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Office Market Tight

By Ed Moosbrugger

August 15 -- Pity the tenant who is looking for office space in Downtown Santa Monica. Vacancies are low and rental rates have moved up substantially.

“Downtown is as tight as I have ever seen it,” said Eric S. Broida of Broida Commercial Brokerage Group.

Other Downtown brokers agree that the market has become very tight.

“It is a lessor’s market,” said Vincent C. Muselli of Muselli Commercial Realtors. "There is a shortage of space in all size categories. Rents have gone up 15 percent to 25 percent over the last year for Class A office space.”

The market is being driven by a strong economy, little new office construction Downtown and the many amenities that make the area attractive for tenants.

“Santa Monica is the most expensive submarket in Los Angeles County,” said Randy Starr, a principal in Tenzer Commercial Brokerage. “It’s the location and amenities.”

Many office users want to be in Downtown Santa Monica because it is attractive to talented young workers in the Internet and entertainment industries, Starr noted.

“It’s a fun place,” he said. “It’s a good environment.”

Some brokers are worried, however, that rents have moved so high that it will make it difficult for some tenants to survive economically.

“It’s getting to that crazy point,” Broida said. “How will this sustain itself? I’m counseling my landlords not to be too greedy.”

There is a wide range of quoted rental rates Downtown, but landlords aren’t always getting what they ask for at the high end.

Rates generally range between $3.50 and $6.50 a square foot, Muselli said.

Starr cites a building on Second Street that formerly leased for $3.25 a square foot that has spiked to $4.50 to $5.25, and still attracted two new media and Internet tenants.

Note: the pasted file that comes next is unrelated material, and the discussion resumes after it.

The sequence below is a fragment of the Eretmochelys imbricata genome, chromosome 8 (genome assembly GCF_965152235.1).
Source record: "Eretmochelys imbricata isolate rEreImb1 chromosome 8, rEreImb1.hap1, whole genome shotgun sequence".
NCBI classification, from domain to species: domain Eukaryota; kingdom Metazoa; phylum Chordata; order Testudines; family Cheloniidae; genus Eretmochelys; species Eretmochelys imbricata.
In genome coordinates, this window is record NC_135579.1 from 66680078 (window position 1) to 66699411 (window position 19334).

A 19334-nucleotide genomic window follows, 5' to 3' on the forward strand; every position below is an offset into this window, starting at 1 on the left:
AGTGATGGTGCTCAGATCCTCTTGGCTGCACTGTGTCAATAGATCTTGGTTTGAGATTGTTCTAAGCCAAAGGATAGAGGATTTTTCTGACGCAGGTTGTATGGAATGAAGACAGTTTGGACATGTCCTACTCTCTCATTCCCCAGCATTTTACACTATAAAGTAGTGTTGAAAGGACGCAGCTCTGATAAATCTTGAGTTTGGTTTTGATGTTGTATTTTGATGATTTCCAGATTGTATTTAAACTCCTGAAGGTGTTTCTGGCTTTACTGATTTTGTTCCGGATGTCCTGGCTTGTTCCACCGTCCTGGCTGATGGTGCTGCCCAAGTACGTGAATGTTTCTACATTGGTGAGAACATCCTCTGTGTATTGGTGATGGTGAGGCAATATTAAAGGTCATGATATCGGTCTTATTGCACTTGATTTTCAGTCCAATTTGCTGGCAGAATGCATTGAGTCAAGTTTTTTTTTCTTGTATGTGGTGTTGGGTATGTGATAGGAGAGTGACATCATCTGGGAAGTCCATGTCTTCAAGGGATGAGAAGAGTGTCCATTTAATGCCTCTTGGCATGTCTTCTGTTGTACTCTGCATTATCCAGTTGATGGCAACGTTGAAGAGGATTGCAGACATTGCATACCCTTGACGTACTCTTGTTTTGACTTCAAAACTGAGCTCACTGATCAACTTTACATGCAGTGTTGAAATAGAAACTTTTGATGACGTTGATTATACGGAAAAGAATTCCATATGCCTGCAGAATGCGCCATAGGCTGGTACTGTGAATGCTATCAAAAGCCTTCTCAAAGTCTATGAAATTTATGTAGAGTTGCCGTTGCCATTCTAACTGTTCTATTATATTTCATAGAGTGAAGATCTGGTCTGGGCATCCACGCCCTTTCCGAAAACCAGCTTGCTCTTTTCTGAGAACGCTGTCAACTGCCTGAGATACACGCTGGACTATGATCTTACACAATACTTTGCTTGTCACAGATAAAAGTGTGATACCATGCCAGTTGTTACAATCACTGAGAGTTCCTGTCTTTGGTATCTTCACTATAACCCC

He believes $4 to $4.25 is the new lower base rent for Class A space.

About $3.50 to $4.50 is a realistic number for Downtown, said John Warfel, a principal in Metropolitan Pacific Commercial Real Estate Services.

Warfel said some of the highest rental rates are not typical, and he’s not yet concerned.

He noted that the office market is tight throughout Los Angeles County because of sustained economic growth.

“Executives of the dot coms will pay the rent,” Starr said. “People in Brentwood and Pacific Palisades are not going to drive to El Segundo for cheaper rent.”

Still, Starr believes that some larger tenants may think twice when it comes time to renew leases.

“People are paying it now, but as leases roll over they are starting to look for other alternatives,” Starr said. “Once some of the larger tenants start to move, I think rates will come down or not increase.”

“Rates are moving up, but there’s a ceiling,” Broida said.

Muselli expects the market to remain tight, but for rents to stabilize at present levels. The smaller tenant who rents less than 1,000 square feet of space is being squeezed out because of limited supply, he said.

Muselli puts the vacancy rate at less than 2 percent, compared to 4 percent a year ago. Some other reports put the vacancy rate a little higher, but the market is definitely very tight.

Warfel, who is a member of the Bayside District Corporation board of directors, expects the market to remain strong, barring a weak economy.

“People realize how nice it is to have an office here,” he said. “The only problem is housing costs,” which affects larger employers whose workers can’t afford to live here.

Muselli pinpointed what tenants like about Downtown: “Ability to walk to restaurants, shopping and entertainment. Clean air, beautiful environment to work.”

“It’s a true Downtown in the old sense of the word,” Warfel said.

Downtown has attracted a diversity of tenants, including architecture, law, entertainment, financial, Internet and design businesses, as well as foundations. Not to mention the City of Santa Monica, which Muselli said is one of the larger tenants Downtown.

Meanwhile, some tenants are deciding to stay put when their leases expire, getting a little break from landlords for renewing, rather than venturing into the tight market to find new space.

Warfel summed up the situation: “People want to be here, and there’s only so much space.”

SANTA MONICA HOTELS had a down May, with the occupancy rate falling 3.2 percent from a year earlier to 80.4 percent, according to a report by PKF Consulting. The average room rates edged up 2.1 percent to $261.49.

Still, for the first five months of 2007 Santa Monica was tied for top spot in occupancy rate among Los Angeles County submarkets tracked by PKF. Santa Monica’s occupancy was 81.7 percent, down 0.7 percent from a year earlier. The average room rate increased 7.5 percent to $2.

 

 

 

 

 

 

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